Background: Relative area change (RAC) of the proximal pulmonary artery is a measurement of pulmonary artery distensibility and has been shown to correlate with vasoreactivity studies in patients with idiopathic pulmonary arterial hypertension. We have previously noted a relationship between invasive hemodynamic vasoreactivity testing and long-term response to sildenafil in patients with inoperable chronic thromboembolic pulmonary hypertension (CTEPH). We therefore set out to determine whether RAC can provide useful correlatory non-invasive data.
Methods: Patients recruited to a randomized, controlled trial (RCT) of sildenafil at 40 mg 3 times daily underwent additional magnetic resonance imaging (MRI) at the baseline of the trial. Eighteen patients had an MRI that led to a diagnosis of inoperable distal CTEPH or significant residual CTEPH post-operatively. The primary end-point was improvement in 6-minute walk test (6MWT) with secondary end-points of right heart catheterization-based hemodynamics, N-terminal pro-brain natriuretic peptide (NT pro-BNP) and functional class. RAC assessed by MRI was correlated with trial end-points.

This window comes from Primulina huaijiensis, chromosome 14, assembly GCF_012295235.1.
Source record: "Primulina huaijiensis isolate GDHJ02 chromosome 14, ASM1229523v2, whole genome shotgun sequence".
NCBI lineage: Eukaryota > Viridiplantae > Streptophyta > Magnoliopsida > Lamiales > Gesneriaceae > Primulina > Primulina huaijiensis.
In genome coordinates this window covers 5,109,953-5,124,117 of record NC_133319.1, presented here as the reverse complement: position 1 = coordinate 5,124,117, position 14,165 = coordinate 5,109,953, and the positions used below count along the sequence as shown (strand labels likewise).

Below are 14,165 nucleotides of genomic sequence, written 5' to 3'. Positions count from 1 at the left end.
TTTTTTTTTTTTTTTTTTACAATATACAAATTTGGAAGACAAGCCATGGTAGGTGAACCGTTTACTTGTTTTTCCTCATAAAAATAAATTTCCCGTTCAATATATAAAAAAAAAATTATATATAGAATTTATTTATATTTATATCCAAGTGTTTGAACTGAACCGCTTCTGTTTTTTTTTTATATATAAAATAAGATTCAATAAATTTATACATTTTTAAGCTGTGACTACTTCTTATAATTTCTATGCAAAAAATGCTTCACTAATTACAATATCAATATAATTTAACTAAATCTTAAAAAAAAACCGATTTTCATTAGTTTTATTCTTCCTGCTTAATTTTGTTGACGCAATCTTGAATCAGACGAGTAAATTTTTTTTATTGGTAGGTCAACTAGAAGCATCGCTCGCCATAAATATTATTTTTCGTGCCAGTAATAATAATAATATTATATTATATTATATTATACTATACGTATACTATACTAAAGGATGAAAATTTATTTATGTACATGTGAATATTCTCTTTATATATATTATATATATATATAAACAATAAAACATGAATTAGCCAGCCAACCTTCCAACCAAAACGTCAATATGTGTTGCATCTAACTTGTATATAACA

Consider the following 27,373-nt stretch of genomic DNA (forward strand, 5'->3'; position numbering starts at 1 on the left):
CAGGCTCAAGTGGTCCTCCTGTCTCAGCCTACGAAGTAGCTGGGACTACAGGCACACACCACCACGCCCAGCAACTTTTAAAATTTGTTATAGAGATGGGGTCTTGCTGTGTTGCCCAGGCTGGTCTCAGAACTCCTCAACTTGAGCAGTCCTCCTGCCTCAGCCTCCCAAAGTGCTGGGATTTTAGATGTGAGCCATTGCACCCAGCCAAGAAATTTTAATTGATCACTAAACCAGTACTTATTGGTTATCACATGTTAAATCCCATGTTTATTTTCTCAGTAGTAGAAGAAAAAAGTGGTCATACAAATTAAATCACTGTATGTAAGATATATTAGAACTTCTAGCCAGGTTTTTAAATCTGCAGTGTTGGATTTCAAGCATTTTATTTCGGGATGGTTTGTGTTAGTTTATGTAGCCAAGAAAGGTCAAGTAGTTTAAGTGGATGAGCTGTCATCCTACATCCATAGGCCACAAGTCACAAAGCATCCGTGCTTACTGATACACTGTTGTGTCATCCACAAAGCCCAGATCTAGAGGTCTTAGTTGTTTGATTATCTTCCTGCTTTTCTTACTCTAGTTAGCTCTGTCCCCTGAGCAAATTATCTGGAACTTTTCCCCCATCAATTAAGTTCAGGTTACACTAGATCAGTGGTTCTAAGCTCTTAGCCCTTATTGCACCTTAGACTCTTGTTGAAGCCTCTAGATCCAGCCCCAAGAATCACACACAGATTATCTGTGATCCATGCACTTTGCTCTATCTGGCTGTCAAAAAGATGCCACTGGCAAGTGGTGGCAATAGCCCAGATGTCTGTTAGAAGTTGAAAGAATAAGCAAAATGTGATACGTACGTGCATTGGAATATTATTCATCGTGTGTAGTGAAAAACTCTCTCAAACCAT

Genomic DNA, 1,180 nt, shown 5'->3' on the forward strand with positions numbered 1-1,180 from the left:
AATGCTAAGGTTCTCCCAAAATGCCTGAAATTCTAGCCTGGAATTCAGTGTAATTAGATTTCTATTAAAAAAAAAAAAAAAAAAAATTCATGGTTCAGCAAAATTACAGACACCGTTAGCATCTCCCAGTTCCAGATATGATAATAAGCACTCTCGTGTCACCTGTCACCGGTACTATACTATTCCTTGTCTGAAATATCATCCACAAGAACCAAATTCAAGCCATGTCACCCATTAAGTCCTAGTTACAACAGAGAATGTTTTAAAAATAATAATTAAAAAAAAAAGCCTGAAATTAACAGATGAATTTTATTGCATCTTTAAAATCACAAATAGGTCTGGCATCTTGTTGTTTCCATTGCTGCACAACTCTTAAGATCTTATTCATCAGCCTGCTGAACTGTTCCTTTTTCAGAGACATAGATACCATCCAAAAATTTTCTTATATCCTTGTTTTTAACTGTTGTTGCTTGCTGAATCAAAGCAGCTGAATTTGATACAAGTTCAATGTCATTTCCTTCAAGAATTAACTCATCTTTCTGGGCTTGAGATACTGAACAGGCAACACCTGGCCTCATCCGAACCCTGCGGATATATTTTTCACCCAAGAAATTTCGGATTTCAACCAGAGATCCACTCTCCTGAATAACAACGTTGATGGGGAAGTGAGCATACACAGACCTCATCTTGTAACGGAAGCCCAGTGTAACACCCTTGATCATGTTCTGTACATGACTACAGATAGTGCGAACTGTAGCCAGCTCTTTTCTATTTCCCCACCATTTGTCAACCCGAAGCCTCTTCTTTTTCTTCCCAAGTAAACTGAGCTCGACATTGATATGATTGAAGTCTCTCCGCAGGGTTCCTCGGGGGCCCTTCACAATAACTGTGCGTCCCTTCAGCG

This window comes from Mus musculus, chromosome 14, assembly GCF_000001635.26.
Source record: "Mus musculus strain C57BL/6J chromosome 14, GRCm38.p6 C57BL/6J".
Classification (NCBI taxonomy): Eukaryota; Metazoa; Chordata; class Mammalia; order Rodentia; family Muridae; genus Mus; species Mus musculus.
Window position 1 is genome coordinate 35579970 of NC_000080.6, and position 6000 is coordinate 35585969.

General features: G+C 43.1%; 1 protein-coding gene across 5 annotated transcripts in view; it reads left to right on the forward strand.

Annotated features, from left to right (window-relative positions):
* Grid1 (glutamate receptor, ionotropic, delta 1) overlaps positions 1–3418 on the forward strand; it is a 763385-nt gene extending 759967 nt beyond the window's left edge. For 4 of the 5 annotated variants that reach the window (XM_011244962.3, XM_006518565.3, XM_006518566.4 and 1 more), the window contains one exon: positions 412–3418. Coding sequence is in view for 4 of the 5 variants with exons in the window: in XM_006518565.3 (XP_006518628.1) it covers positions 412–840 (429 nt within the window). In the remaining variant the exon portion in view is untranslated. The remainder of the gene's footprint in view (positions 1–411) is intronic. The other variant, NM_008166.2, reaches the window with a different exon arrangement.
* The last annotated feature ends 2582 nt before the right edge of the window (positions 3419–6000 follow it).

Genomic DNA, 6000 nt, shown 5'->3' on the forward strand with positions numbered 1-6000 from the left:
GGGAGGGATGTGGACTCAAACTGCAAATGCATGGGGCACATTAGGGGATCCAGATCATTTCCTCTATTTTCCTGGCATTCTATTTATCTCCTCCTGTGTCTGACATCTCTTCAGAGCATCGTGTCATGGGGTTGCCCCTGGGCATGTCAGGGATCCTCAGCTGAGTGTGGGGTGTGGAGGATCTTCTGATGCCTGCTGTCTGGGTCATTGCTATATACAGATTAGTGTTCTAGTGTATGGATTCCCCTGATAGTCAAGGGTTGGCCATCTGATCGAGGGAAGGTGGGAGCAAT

Results: Fourteen subjects with baseline MRI completed the protocol. RAC was the only baseline variable that correlated at 1 year to the primary end-point of improvement in 6MWT (r = 0.7, p = 0.006), and also to a change in NT pro-BNP (r = 0.59, p = 0.03). Using a cut-off of RAC over 20% there was an 87.5% sensitivity (95% confidence interval [CI]: 45% to 100%) and a 66.7% specificity (95% CI: 22% to 96%) for an improvement in 6MWT of >40 meters.
Conclusions: RAC correlates with functional response to sildenafil, as measured by the 6MWT, and improved heart function, as measured by NT pro-BNP. RAC shows potential in understanding and possibly predicting treatment response.
Copyright 2010 International Society for Heart and Lung Transplantation. Published by Elsevier Inc. All rights reserved.